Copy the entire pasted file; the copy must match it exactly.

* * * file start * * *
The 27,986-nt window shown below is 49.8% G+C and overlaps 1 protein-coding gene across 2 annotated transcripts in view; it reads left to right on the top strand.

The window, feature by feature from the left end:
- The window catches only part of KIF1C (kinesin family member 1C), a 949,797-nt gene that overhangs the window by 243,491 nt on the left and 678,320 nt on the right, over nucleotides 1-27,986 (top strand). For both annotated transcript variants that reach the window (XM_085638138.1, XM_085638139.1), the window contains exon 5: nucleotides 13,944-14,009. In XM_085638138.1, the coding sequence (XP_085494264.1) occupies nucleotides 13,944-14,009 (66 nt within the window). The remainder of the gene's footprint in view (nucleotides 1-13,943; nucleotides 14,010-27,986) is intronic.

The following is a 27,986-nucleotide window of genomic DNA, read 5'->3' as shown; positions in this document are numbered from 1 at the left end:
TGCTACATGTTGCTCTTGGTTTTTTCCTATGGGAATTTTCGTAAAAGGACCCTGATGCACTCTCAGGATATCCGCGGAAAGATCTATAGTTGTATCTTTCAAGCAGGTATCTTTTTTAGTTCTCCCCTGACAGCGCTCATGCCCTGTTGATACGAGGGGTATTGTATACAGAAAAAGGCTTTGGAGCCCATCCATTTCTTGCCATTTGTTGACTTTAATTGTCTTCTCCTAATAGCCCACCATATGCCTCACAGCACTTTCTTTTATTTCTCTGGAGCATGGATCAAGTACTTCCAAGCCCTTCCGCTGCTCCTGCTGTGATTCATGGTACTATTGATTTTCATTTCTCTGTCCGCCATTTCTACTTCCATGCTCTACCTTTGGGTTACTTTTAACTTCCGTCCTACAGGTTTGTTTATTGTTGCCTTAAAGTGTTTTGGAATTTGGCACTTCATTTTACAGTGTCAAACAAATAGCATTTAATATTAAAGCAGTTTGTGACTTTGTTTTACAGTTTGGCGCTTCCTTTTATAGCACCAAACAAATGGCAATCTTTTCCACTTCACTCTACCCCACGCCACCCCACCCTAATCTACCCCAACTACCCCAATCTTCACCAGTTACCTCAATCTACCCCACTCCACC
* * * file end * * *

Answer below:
The 27,986-nt window shown below is 49.8% G+C and overlaps 1 protein-coding gene across 2 annotated transcripts in view; it reads left to right on the top strand.

The window, feature by feature from the left end:
- The window catches only part of KIF1C (kinesin family member 1C), a 949,797-nt gene that overhangs the window by 243,491 nt on the left and 678,320 nt on the right, over nucleotides 1-27,986 (top strand). For both annotated transcript variants that reach the window (XM_085638138.1, XM_085638139.1), the window contains exon 5: nucleotides 13,944-14,009. In XM_085638138.1, the coding sequence (XP_085494264.1) occupies nucleotides 13,944-14,009 (66 nt within the window). The remainder of the gene's footprint in view (nucleotides 1-13,943; nucleotides 14,010-27,986) is intronic.

The following is a 27,986-nucleotide window of genomic DNA, read 5'->3' as shown; positions in this document are numbered from 1 at the left end:
TGCTACATGTTGCTCTTGGTTTTTTCCTATGGGAATTTTCGTAAAAGGACCCTGATGCACTCTCAGGATATCCGCGGAAAGATCTATAGTTGTATCTTTCAAGCAGGTATCTTTTTTAGTTCTCCCCTGACAGCGCTCATGCCCTGTTGATACGAGGGGTATTGTATACAGAAAAAGGCTTTGGAGCCCATCCATTTCTTGCCATTTGTTGACTTTAATTGTCTTCTCCTAATAGCCCACCATATGCCTCACAGCACTTTCTTTTATTTCTCTGGAGCATGGATCAAGTACTTCCAAGCCCTTCCGCTGCTCCTGCTGTGATTCATGGTACTATTGATTTTCATTTCTCTGTCCGCCATTTCTACTTCCATGCTCTACCTTTGGGTTACTTTTAACTTCCGTCCTACAGGTTTGTTTATTGTTGCCTTAAAGTGTTTTGGAATTTGGCACTTCATTTTACAGTGTCAAACAAATAGCATTTAATATTAAAGCAGTTTGTGACTTTGTTTTACAGTTTGGCGCTTCCTTTTATAGCACCAAACAAATGGCAATCTTTTCCACTTCACTCTACCCCACGCCACCCCACCCTAATCTACCCCAACTACCCCAATCTTCACCAGTTACCTCAATCTACCCCACTCCACC